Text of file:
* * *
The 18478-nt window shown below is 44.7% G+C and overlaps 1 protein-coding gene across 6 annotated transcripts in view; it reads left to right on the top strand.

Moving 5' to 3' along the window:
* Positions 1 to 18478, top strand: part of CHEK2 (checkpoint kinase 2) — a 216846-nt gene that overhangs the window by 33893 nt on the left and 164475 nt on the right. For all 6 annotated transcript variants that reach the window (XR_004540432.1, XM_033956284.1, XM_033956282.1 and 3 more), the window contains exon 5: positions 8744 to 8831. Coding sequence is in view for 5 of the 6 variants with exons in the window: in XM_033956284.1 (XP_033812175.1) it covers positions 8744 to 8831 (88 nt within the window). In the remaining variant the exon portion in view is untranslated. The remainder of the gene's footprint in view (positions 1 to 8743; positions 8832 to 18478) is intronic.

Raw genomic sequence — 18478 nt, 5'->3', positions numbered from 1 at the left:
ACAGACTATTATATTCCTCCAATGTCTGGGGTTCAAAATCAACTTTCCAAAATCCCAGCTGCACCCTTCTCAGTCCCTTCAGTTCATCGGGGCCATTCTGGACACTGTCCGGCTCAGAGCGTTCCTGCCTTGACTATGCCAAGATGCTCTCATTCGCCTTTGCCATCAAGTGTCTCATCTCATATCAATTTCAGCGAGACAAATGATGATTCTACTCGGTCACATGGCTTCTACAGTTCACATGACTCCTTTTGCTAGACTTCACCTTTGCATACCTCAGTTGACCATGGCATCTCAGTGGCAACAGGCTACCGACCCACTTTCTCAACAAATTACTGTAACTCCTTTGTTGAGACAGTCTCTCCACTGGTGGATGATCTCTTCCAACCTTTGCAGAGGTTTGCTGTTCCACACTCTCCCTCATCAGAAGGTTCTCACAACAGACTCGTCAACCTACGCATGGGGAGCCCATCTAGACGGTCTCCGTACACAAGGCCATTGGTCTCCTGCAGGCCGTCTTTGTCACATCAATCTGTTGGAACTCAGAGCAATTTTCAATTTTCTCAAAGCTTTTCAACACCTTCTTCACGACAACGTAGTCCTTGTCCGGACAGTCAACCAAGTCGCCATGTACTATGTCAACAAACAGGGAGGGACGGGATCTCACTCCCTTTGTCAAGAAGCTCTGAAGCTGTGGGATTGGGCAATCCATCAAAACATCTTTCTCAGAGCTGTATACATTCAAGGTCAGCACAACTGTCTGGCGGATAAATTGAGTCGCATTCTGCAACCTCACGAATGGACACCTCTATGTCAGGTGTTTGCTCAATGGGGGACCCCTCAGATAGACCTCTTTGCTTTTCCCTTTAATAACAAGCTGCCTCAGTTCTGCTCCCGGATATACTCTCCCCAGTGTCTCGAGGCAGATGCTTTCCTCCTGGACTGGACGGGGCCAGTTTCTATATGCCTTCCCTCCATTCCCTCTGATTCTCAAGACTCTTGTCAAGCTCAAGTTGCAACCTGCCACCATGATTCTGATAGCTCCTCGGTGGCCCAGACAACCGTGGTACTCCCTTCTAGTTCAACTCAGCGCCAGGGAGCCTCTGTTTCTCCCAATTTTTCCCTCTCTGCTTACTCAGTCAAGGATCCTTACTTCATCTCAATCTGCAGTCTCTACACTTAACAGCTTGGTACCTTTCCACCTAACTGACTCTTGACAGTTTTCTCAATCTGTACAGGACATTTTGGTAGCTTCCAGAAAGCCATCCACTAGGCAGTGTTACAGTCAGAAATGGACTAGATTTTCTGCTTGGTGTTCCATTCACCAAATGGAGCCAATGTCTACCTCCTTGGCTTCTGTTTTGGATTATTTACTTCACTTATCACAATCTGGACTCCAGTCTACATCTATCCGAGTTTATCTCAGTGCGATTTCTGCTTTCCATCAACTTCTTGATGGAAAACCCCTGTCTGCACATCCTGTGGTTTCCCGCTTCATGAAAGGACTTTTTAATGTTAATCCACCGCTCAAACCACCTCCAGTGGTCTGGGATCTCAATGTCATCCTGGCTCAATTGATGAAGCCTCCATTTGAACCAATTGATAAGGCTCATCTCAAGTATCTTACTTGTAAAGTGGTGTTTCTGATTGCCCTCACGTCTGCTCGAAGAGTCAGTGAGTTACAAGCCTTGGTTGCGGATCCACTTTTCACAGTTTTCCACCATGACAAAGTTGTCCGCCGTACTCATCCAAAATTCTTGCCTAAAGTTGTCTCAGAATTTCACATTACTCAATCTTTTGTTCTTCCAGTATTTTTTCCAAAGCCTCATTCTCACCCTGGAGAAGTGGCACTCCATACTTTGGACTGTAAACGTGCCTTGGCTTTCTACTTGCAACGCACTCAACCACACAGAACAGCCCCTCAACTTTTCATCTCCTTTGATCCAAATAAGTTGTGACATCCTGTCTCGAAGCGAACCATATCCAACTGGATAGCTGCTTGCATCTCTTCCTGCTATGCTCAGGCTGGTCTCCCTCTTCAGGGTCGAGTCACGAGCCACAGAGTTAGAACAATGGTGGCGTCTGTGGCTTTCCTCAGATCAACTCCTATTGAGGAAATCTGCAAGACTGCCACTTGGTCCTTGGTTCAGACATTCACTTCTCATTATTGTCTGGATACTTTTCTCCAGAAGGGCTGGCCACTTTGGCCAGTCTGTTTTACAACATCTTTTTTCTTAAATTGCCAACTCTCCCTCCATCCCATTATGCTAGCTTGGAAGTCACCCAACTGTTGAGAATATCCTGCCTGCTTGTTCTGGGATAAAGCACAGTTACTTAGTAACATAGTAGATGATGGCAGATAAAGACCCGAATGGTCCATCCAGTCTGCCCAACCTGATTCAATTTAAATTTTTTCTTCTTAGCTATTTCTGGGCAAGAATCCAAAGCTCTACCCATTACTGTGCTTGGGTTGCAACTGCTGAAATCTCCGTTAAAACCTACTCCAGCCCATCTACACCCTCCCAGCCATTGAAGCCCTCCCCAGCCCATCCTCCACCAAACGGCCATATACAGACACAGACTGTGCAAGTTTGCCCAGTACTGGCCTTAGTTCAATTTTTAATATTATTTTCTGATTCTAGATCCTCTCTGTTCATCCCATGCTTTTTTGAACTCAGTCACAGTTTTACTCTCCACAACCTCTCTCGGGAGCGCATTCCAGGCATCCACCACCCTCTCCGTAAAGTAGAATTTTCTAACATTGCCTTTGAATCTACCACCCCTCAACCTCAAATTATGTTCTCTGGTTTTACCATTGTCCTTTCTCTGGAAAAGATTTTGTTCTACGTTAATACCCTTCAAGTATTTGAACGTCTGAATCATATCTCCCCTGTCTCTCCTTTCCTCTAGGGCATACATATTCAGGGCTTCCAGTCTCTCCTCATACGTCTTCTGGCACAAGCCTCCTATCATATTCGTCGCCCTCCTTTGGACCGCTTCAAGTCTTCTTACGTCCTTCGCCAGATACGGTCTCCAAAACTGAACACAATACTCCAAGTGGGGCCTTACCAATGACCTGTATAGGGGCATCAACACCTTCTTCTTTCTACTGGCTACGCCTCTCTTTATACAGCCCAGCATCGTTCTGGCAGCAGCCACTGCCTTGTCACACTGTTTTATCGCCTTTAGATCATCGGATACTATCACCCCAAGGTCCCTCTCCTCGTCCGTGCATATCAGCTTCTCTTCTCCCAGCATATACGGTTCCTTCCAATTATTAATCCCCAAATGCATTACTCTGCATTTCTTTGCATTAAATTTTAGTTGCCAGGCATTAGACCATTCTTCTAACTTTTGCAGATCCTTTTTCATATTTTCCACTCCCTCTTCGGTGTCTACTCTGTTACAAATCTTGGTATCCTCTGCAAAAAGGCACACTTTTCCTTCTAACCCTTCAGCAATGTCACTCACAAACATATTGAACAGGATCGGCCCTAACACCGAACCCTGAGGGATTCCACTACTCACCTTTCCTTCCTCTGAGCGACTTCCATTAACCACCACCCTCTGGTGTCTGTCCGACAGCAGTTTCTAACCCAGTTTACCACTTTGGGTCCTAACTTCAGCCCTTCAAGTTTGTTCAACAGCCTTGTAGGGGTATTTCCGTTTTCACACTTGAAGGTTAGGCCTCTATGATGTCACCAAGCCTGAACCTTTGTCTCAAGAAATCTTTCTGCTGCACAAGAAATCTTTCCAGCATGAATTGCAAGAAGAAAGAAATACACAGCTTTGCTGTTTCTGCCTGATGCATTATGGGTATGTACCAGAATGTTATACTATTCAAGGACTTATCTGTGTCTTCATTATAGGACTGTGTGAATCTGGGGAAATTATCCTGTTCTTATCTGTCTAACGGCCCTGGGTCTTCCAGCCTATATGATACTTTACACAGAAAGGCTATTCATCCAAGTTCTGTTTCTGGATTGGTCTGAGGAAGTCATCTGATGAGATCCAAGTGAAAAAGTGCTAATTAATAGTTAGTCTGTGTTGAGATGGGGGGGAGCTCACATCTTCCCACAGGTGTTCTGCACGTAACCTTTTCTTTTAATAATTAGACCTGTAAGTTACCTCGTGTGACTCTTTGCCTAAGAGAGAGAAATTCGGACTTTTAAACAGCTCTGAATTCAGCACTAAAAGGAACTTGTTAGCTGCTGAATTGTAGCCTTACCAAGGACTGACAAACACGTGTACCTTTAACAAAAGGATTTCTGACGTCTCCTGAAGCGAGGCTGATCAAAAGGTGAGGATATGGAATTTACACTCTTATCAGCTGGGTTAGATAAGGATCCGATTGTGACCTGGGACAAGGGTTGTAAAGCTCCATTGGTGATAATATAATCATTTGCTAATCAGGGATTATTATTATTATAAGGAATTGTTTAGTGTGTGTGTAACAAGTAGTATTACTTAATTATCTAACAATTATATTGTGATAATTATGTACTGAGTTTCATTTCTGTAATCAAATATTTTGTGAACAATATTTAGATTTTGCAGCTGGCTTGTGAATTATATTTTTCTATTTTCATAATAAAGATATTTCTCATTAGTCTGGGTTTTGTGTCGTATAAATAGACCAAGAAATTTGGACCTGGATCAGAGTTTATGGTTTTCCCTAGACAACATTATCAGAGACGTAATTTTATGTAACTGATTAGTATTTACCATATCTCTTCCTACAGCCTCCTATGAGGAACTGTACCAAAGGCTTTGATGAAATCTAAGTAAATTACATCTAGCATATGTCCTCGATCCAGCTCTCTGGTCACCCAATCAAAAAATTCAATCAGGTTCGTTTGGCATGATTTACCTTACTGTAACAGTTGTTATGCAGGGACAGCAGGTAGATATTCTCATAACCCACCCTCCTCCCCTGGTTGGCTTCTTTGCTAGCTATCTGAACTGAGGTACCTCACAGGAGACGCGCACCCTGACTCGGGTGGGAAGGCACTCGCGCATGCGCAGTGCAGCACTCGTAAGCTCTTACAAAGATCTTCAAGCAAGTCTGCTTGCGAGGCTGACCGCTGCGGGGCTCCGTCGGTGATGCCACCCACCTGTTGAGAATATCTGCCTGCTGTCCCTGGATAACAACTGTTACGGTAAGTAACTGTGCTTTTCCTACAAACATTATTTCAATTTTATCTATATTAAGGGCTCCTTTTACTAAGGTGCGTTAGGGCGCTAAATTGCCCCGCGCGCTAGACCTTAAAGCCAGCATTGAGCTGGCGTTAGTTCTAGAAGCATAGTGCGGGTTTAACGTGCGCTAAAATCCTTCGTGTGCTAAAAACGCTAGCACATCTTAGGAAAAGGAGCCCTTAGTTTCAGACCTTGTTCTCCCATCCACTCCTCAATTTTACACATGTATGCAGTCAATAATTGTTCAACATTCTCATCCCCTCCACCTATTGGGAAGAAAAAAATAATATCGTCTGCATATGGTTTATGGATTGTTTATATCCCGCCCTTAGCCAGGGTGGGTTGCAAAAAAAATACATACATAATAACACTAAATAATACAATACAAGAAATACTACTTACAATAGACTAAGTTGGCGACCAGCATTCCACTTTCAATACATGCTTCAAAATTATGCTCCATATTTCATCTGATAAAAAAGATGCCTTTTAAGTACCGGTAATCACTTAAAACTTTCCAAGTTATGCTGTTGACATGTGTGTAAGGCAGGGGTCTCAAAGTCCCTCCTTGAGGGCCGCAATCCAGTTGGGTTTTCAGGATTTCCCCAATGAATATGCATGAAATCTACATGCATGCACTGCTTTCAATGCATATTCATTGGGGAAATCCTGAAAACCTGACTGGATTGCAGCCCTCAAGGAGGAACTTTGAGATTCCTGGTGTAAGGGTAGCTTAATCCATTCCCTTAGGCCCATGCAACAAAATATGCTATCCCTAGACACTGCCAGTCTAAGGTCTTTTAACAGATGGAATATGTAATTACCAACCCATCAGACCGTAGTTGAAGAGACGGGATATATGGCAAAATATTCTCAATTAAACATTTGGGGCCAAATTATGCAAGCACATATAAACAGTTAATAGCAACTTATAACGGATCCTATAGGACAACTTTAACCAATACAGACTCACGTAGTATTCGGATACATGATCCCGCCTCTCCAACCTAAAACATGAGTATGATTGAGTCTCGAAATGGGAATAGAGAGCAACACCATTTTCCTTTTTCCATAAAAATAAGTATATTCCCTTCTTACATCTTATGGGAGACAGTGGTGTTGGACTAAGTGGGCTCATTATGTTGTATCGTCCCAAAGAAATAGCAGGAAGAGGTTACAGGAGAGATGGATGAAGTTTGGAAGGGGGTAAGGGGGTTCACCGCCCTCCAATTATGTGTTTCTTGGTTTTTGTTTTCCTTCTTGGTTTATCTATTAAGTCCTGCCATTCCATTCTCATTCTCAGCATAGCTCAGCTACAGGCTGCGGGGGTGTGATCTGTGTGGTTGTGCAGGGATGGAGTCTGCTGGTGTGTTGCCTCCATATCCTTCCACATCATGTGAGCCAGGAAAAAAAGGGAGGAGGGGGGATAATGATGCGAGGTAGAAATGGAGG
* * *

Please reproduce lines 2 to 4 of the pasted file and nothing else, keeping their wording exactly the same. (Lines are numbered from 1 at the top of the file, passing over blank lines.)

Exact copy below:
Moving 5' to 3' along the window:
* Positions 1 to 18478, top strand: part of CHEK2 (checkpoint kinase 2) — a 216846-nt gene that overhangs the window by 33893 nt on the left and 164475 nt on the right. For all 6 annotated transcript variants that reach the window (XR_004540432.1, XM_033956284.1, XM_033956282.1 and 3 more), the window contains exon 5: positions 8744 to 8831. Coding sequence is in view for 5 of the 6 variants with exons in the window: in XM_033956284.1 (XP_033812175.1) it covers positions 8744 to 8831 (88 nt within the window). In the remaining variant the exon portion in view is untranslated. The remainder of the gene's footprint in view (positions 1 to 8743; positions 8832 to 18478) is intronic.

Raw genomic sequence — 18478 nt, 5'->3', positions numbered from 1 at the left: